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Default Re: L Track Bed Idea

Great pictures but at their large sizes difficult to see on this site. Reduction to 900 pixels max helps.
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Old 10-08-2017, 07:52 PM   #8
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Default Re: L Track Bed Idea

Quote:
Originally Posted by JFloFoto View Post
Not a cargo net bed setup, but used vertical l-track.

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This looks like the outside van bed frame ? What did you use for the horizontal piece that fits into the L-track ? In your application it looks like there is no center mount to help support the bed. Is that the case ?


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Old 10-08-2017, 08:51 PM   #9
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Default Re: L Track Bed Idea

I always enjoy reading about new ideas for beds. I still have not built mine.

Having used a hammock outdoors, I know how hard it is to get the straps tight enough to keep it off the ground. Ratchet straps, prussiks, or some such is almost a requirement.

A hammock converts all the vertical load to both vertical and horizontal load at the attachment points. The amount of horizontal force depends on how much droop the hammock has. If the cross straps are put under tension with the hammock empty to reduce the droop, then the inward force on the walls in increased.

I'm sure the sprinter is designed to provide some resistance to inward force on the walls during a roll-over, but personally I would never add to it.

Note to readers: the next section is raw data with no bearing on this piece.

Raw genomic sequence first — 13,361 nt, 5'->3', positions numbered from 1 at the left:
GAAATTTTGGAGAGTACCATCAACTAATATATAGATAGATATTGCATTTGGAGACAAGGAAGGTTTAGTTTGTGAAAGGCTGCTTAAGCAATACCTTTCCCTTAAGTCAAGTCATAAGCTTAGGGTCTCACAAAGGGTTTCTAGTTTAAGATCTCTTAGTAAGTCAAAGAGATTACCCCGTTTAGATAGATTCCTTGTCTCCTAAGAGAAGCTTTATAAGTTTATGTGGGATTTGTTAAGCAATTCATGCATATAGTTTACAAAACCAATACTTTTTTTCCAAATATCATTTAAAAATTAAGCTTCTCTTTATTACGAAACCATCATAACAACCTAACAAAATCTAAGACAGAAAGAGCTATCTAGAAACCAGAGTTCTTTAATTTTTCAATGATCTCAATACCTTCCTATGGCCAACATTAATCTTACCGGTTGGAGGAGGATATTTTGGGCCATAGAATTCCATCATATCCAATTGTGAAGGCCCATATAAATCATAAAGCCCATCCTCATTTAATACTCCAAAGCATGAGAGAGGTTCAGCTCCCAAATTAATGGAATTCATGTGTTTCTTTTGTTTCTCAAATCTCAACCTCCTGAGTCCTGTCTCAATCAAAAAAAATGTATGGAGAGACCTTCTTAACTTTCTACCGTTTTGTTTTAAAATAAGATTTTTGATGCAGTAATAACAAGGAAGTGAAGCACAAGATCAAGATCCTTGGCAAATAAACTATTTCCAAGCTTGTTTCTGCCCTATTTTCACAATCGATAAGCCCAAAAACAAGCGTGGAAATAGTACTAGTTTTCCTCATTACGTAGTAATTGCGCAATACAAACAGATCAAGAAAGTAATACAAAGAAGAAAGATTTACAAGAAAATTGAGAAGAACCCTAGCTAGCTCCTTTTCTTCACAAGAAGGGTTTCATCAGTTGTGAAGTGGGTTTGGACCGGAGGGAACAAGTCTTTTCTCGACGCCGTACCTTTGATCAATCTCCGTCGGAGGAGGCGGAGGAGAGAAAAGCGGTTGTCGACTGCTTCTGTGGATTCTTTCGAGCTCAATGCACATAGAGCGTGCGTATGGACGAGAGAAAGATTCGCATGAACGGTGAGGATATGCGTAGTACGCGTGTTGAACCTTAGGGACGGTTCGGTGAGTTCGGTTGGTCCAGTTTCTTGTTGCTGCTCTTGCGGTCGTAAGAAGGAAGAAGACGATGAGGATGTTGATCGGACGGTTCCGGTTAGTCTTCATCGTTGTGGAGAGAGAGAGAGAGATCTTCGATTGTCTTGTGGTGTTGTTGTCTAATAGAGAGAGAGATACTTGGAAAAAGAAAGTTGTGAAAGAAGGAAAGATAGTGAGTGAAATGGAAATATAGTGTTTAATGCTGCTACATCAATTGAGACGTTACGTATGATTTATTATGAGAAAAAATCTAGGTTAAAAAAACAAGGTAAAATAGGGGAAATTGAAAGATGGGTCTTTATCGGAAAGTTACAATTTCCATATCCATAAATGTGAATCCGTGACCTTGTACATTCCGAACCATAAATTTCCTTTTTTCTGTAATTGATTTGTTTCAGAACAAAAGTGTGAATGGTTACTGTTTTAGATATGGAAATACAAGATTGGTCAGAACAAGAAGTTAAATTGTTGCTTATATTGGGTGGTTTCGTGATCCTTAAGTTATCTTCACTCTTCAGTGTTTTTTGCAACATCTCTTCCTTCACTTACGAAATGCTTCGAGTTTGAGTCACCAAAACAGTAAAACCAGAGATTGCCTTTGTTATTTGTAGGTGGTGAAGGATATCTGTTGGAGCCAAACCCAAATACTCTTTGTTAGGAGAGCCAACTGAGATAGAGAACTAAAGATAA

Most beds are designed so that the force is transferred to the walls in a downward direction to the floor/frame of the vehicle. This corresponds to the way a Sprinter is designed to be outfitted for service work.

The sprinter upfitter's information very specifically requires that shelves be vertically supported so that the load does not have a cantilevered force on the sidewalls of the van. The shelving has the vertical supports anchored to the wall and ceiling ribs for stability, but not to support the cargo weight on the shelves.
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Old 10-08-2017, 09:05 PM   #10
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Default Re: L Track Bed Idea

Quote:
Originally Posted by julie777 View Post
I always enjoy reading about new ideas for beds. I still have not built mine.

Having used a hammock outdoors, I know how hard it is to get the straps tight enough to keep it off the ground. Ratchet straps, prussiks, or some such is almost a requirement.

A hammock converts all the vertical load to both vertical and horizontal load at the attachment points. The amount of horizontal force depends on how much droop the hammock has. If the cross straps are put under tension with the hammock empty to reduce the droop, then the inward force on the walls in increased.

I'm sure the sprinter is designed to provide some resistance to inward force on the walls during a roll-over, but personally I would never add to it.

Most beds are designed so that the force is transferred to the walls in a downward direction to the floor/frame of the vehicle. This corresponds to the way a Sprinter is designed to be outfitted for service work.

The sprinter upfitter's information very specifically requires that shelves be vertically supported so that the load does not have a cantilevered force on the sidewalls of the van. The shelving has the vertical supports anchored to the wall and ceiling ribs for stability, but not to support the cargo weight on the shelves.


This is a very good point . Perhaps the tension on the hammock or Net needs to be stock and fit perfectly in the van for my idea